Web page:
Tuesday, September 14, 2010

Boy-friendly Newbery Medal Winners-Gold, Silver and Bronze!

Newbery Award winning books are considered the best of the best in the middle-grade division of childrens' books. Each January, one Newbery Medal book is chosen as the winner. One to three Newbery Honor books may be chosen as well. The judges are librarians from all around the country who know their middle-grade fiction like a cat knows a canary, so when a new crop of books come on the scene each year, and a few rise to the top, the books are scrutinized and thoroughly dissected.

That golden seal means a lot. It means little dreamy girls who journal a lot will rub their fingers over the bas relief circle and dream that some day someone will cozy up in a corner somewhere and read her words (oops, that slipped out). Out of my dream state and back to reality! What it really means that every book store and library in the United States and beyond will order and shelve that book, and although many will agree with all the accolades and hearty praise, there will also be voices of dissension claiming that book had no place as the King of the Hill. The voices will try to push the book off its throne, dirty its knees and make its author cry.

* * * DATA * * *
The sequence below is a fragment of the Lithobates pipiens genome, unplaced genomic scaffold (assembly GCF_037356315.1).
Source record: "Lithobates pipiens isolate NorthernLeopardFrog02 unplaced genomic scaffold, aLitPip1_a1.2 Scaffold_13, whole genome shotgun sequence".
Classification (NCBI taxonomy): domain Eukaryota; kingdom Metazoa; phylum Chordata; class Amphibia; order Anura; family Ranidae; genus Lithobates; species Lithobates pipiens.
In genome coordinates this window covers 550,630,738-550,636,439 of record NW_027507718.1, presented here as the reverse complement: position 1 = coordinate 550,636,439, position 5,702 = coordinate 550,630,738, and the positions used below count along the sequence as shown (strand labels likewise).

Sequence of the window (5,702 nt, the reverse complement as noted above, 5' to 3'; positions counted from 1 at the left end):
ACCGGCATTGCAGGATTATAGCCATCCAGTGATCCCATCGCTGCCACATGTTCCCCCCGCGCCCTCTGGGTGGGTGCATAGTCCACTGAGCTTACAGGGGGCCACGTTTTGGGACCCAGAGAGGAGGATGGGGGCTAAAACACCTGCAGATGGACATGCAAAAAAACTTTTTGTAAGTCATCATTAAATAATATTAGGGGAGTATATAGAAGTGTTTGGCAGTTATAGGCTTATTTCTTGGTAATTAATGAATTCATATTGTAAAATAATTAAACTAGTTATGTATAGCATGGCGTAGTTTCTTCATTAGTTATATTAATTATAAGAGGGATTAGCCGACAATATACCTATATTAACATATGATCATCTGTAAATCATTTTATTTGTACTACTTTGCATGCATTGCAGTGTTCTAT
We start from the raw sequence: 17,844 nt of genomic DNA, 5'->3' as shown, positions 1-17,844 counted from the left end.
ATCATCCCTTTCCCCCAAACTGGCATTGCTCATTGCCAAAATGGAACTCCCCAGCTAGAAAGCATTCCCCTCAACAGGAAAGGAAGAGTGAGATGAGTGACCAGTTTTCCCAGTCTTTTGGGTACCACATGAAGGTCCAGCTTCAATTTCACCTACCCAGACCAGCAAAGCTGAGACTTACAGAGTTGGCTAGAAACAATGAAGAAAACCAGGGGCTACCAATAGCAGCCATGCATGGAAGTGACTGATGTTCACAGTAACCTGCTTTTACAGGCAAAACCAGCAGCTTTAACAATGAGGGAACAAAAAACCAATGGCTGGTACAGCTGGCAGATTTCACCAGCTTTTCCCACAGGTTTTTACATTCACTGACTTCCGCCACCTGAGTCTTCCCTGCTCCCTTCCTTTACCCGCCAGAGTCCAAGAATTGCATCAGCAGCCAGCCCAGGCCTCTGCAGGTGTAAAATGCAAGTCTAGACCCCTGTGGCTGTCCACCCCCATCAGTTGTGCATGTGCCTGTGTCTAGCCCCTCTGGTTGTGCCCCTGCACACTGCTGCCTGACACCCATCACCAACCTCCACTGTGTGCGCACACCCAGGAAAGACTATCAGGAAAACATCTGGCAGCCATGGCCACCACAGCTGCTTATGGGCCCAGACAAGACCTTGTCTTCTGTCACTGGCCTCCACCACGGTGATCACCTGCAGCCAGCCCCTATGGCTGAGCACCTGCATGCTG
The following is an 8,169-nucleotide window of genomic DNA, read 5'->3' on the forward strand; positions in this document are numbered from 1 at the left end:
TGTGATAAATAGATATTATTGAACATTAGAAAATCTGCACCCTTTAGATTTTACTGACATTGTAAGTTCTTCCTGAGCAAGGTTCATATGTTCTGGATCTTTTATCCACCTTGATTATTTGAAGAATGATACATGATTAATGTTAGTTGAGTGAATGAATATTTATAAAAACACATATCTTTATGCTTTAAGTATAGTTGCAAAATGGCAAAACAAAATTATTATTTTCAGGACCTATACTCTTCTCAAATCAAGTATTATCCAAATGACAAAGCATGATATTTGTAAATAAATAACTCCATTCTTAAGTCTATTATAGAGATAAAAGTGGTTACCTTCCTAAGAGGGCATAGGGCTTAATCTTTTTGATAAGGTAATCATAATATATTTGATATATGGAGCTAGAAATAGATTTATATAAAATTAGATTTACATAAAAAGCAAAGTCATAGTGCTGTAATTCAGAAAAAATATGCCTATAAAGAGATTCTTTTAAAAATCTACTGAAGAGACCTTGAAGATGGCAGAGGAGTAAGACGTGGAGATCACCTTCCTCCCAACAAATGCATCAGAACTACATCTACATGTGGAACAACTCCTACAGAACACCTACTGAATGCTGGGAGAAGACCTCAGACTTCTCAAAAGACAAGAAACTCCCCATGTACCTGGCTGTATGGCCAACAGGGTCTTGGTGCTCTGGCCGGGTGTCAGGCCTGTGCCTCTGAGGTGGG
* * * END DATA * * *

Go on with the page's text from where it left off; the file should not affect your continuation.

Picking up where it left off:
In my recommendation of awesome boy-friendly Newberys, I do in no way mean to make this list exclusive. I am sure there are many Newberys able to make a boy smile and giggle. But this summer my son happened to read three that made his heart soar. Yesterday his fourth grade teacher announced that each person in the class needed to be on the look-out for a Newbery to read this year. He said boys moaned and groaned around the room and he was hoping that he could slip them a copy of his favorites so they could know that this task wasn't nearly as painful as they were anticipating.

So, in keeping with the 2010 Summer Olympics, here are the Gold, Silver and Bronze of Boy-Friendly Newberys according to my favorite fourth-grader: